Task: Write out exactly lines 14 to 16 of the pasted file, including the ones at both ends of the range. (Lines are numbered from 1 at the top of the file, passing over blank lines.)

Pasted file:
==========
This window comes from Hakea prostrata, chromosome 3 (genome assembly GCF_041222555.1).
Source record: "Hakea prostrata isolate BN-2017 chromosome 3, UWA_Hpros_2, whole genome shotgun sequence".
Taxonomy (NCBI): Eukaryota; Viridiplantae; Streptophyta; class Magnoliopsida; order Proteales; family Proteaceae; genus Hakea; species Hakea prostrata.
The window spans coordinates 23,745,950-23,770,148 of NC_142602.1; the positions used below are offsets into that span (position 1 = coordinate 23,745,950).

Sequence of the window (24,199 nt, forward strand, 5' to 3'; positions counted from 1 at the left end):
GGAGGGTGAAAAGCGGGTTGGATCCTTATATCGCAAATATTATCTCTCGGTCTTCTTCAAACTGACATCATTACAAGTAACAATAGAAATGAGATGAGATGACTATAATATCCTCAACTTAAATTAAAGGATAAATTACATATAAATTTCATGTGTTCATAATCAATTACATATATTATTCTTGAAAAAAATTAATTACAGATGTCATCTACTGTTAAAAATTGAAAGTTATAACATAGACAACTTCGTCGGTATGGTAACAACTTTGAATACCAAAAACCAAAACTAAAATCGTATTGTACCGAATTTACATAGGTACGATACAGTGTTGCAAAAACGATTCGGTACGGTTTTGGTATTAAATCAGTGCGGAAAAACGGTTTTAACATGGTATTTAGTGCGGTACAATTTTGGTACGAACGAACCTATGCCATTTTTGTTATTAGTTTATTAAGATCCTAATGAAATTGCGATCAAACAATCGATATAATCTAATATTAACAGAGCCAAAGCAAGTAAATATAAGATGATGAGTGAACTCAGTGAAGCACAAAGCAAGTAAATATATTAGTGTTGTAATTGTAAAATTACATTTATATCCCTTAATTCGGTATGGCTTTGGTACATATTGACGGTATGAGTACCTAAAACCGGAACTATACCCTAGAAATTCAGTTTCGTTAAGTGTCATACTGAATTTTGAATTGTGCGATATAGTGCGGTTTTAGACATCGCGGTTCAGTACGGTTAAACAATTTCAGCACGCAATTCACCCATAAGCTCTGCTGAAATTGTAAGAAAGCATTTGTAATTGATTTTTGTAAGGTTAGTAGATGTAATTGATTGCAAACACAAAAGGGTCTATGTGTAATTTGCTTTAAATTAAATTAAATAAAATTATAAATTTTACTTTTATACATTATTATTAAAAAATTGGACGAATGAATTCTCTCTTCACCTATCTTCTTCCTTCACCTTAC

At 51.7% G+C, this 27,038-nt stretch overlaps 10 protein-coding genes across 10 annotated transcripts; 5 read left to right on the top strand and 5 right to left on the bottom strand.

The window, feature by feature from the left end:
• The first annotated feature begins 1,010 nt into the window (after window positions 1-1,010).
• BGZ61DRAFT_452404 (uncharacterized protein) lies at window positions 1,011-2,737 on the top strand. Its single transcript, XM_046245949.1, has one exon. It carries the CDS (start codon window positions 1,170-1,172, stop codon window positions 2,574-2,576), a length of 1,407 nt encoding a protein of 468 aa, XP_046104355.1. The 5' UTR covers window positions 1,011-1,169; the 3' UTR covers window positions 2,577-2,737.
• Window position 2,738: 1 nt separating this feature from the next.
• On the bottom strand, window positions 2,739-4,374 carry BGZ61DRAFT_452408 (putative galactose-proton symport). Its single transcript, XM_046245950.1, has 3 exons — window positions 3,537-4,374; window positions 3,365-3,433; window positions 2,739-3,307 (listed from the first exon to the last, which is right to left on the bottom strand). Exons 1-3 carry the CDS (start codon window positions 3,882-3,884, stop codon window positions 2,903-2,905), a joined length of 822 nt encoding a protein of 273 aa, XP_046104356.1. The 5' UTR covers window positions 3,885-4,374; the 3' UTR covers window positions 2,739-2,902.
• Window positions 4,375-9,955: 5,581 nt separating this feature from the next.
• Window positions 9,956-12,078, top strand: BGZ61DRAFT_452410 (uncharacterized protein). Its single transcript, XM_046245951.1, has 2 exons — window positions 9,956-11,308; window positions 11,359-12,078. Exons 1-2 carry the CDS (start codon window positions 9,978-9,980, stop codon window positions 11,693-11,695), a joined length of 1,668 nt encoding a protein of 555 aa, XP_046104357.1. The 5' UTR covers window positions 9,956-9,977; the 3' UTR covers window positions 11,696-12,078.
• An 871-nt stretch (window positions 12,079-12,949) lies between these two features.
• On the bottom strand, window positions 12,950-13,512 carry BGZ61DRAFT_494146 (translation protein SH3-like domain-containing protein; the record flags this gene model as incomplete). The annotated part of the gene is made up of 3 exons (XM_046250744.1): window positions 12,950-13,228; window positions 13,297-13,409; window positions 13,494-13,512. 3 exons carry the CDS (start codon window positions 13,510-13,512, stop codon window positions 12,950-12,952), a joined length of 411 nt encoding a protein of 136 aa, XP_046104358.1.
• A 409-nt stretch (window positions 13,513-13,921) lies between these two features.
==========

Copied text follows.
• Window positions 9,956-12,078, top strand: BGZ61DRAFT_452410 (uncharacterized protein). Its single transcript, XM_046245951.1, has 2 exons — window positions 9,956-11,308; window positions 11,359-12,078. Exons 1-2 carry the CDS (start codon window positions 9,978-9,980, stop codon window positions 11,693-11,695), a joined length of 1,668 nt encoding a protein of 555 aa, XP_046104357.1. The 5' UTR covers window positions 9,956-9,977; the 3' UTR covers window positions 11,696-12,078.
• An 871-nt stretch (window positions 12,079-12,949) lies between these two features.
• On the bottom strand, window positions 12,950-13,512 carry BGZ61DRAFT_494146 (translation protein SH3-like domain-containing protein; the record flags this gene model as incomplete). The annotated part of the gene is made up of 3 exons (XM_046250744.1): window positions 12,950-13,228; window positions 13,297-13,409; window positions 13,494-13,512. 3 exons carry the CDS (start codon window positions 13,510-13,512, stop codon window positions 12,950-12,952), a joined length of 411 nt encoding a protein of 136 aa, XP_046104358.1.